Could learning to analyze artwork help novice medical residents better read radiology graphs? A new study by two Yale School of Medicine professors found just that.

In their paper, published on Aug. 24 in the Journal of the American College of Radiology, professors Rob Goodman and Michael Kelleher describe showing radiology residents 15 abnormal radiographs before and after undergoing a training session in analyzing artwork at the Yale Center for British Art. On average, the residents correctly identified four more abnormalities following the training session.

“Our study showed that our trainees’ perception rapidly improved following the session at YCBA,” Goodman, the first author, said. “This is incredibly important because lives depend on a radiologist’s ability to perceive a lesion. If a session at an art gallery improves this, it is time well spent.”

Linda Friedlaender, the senior curator of education at the YCBA and the founder of the Enhancing Observation program, said she adapted the existing program for Goodman’s radiology residents, since it was originally made for dermatology trainees. She added that both disciplines — radiology and dermatology — use visual inferences to make a diagnosis.

Analyzing radiographs depends on both interpretation and perception, Goodman said, adding that some believe only interpretation can be taught. “I wanted to prove them wrong,” he said.

The program consists of two and a half hours spent in the gallery. First, the trainees were given radiographs and asked to identify any abnormalities. Then, the residents were broken up into groups and assigned a painting, given 12 minutes to study it and write down notes in silence. Next, the residents were asked to describe their painting to trained gallery docents without using any conclusions or interpretations.

Friedlaender said she often has to stop participants during this portion and remind them to stay objective before they move on and draw conclusions based on their observations. She added that, afterward, she finds that participants often start describing the pictures on their posttest using the same vocabulary they began to use in the gallery.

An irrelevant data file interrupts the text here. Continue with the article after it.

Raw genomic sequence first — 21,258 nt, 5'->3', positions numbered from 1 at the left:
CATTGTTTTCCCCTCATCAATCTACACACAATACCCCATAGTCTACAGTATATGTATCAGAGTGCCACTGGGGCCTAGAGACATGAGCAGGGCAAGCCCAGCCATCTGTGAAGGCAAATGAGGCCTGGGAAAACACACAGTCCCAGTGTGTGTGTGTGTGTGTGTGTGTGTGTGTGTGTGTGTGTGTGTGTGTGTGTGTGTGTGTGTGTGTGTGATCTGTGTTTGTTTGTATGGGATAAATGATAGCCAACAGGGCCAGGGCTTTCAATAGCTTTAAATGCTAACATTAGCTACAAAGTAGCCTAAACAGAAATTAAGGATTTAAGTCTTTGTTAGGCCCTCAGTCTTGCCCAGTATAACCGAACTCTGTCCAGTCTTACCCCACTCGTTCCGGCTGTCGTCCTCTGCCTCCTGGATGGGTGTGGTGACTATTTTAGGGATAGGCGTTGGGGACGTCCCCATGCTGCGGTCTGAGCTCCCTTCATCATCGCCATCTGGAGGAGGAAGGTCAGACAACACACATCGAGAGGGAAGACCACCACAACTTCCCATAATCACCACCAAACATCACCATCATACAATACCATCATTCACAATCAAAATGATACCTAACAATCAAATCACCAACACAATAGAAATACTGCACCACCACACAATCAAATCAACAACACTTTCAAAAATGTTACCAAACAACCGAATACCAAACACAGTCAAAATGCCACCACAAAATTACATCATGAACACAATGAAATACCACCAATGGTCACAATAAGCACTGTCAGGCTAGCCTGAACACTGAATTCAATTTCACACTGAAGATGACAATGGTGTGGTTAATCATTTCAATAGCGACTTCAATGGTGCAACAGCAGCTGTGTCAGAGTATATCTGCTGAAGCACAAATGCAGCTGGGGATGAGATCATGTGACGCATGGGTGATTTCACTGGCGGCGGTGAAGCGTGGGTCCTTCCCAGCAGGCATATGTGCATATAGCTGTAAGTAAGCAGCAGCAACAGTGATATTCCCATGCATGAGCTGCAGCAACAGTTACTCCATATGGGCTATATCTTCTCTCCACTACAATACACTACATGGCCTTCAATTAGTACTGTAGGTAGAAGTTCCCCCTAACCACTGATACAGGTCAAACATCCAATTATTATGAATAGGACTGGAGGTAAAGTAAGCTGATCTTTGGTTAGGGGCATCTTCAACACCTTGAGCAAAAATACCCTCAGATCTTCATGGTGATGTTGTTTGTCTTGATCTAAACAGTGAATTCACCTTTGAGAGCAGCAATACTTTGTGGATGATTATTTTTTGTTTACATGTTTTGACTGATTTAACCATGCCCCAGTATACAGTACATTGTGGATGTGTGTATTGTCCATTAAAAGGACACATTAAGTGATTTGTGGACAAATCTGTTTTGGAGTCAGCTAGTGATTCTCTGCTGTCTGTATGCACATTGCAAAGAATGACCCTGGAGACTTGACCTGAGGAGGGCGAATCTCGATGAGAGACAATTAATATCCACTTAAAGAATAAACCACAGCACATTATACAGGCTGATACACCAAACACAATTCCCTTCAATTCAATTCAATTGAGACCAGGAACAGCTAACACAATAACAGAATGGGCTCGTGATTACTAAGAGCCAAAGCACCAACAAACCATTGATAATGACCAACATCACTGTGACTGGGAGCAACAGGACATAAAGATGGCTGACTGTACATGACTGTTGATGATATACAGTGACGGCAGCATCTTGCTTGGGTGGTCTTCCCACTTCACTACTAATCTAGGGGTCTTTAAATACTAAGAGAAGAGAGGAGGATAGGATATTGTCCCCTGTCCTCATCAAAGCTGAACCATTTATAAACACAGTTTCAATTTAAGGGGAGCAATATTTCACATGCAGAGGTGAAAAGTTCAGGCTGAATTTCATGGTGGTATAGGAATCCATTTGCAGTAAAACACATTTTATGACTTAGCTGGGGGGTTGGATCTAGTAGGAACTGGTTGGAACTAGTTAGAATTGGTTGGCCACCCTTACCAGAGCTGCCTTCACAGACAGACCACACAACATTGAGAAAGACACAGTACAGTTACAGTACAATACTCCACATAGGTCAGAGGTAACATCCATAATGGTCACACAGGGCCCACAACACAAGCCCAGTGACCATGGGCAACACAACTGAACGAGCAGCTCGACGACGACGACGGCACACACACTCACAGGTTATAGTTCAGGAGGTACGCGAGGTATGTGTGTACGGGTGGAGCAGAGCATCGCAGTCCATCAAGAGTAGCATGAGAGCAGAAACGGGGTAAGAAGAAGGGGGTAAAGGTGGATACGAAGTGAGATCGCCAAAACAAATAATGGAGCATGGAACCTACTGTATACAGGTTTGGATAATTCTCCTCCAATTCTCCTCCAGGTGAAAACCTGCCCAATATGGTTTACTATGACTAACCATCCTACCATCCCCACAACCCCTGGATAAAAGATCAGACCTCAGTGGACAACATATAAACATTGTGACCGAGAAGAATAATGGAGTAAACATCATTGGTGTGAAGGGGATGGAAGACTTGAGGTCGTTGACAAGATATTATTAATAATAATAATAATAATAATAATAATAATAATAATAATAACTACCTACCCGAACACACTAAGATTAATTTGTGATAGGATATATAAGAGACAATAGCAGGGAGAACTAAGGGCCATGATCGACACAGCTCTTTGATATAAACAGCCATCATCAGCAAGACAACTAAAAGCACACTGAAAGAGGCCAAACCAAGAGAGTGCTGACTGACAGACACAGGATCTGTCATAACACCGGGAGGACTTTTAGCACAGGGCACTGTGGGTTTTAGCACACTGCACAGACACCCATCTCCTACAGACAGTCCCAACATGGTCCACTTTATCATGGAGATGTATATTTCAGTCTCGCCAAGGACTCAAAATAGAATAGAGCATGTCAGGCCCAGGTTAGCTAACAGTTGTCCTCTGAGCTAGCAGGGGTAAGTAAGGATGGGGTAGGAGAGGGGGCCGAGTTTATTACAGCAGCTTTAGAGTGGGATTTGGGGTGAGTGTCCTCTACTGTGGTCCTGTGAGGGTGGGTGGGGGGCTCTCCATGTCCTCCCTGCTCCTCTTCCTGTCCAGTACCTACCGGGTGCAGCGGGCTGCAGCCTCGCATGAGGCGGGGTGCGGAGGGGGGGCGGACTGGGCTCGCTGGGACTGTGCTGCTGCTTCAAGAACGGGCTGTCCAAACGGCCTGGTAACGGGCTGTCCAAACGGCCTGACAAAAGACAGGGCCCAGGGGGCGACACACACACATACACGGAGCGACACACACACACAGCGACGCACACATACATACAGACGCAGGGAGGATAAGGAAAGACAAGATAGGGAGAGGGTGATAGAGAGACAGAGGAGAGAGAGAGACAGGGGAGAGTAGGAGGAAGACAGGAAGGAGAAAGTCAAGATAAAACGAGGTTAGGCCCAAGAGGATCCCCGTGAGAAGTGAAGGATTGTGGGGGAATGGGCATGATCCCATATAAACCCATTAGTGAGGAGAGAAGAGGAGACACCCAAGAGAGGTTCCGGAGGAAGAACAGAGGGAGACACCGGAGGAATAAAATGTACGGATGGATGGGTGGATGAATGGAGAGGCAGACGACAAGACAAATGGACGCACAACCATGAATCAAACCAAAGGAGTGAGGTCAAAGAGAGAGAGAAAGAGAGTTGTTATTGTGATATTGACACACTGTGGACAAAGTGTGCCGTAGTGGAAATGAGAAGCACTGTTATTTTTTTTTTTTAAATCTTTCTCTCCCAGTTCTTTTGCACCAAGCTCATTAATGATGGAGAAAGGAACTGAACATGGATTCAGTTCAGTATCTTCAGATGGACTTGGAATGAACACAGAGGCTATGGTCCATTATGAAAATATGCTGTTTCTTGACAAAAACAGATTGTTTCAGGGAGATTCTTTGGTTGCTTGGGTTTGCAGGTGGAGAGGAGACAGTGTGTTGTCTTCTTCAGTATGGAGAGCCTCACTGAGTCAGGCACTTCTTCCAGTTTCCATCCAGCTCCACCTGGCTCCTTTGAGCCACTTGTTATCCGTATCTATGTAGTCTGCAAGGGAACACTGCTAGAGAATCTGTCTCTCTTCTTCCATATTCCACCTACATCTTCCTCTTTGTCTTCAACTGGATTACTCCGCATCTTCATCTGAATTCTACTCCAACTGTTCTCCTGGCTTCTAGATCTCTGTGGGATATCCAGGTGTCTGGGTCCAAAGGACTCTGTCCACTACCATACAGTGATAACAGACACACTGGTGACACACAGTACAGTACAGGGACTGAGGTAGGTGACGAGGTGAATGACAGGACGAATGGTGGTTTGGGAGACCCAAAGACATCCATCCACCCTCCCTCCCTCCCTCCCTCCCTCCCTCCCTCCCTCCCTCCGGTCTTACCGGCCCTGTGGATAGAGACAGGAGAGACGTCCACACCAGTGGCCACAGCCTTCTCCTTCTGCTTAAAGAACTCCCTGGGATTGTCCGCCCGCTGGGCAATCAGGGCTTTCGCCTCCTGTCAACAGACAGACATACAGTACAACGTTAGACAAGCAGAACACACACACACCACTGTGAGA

“They’ll talk about the perimeter of a rash, they’ll talk about the texture — is it raised or flat — they’ll talk about the color,” Friedlaender said.

Goodman said training residents in an art gallery is especially useful since they do not yet have the words with which to describe radiological findings, but anyone can describe findings buried within paintings.

Additionally, he said a common pitfall in radiology is “satisfaction of search”: stopping when you see something and missing potentially more important findings elsewhere. Similarly, Friedlaender said students who undergo the program often reflect that once they believe they have found what the painting seems to be about, they stop looking and often overlook key details.

Since its inception in 1999, the program has grown to include undergraduate, medical and nursing students at both Yale and Quinnipiac University. Each year, 100 first-year Yale medical students also take part in the workshop.

Friedlaender said she was inspired to start the program after overhearing her husband, an orthopedic surgeon at Yale New Haven Hospital, talk to residents over the phone.

“I would hear him get a call late at night from a resident about someone that came to the ER, and Gary would ask them to describe what they were looking at and he would say, ‘Yes, but I need more information, can you be more detailed?’” she said.

The program was initially designed for dermatology residents at the medical school, and Friedlaender and two Yale dermatologists published a paper in the Journal of the American Medical Association in 2001 describing preliminary results, but this study marks the first time the program has been catered specifically to radiology residents.

The paper discussed two main limitations: a small sample size and a random selection of radiographs. Only 15 radiology trainees participated in the study, though all scored at least one point higher on the posttest than the pretest. Additionally, the radiographs used for both tests were not necessarily of equal difficulty.

Despite the limitations, Goodman said the program was a success, in terms of both the data and the effect on the residents, and that residents’ feedback was largely positive.

“One resident told me ‘I’ve never looked at one thing for so long,” he said. “The more I looked, the more I kept seeing.’ One other jokingly said, ‘Art made me smart.’”

He also added that it was much less intimidating for residents to be taken to an art gallery on day one rather than a technologically advanced radiology reading room.

Friedlaender said other universities and medical centers have introduced programs to expose their students to the humanities, but she has focused on the scientific benefits of the Enhancing Observation program.

“I’ve really stayed very focused on the program being about observation. If people learn something about British art on the way, well, so much the better,” she said.

Contact Madeline Bender at madeline.bender@yale.edu .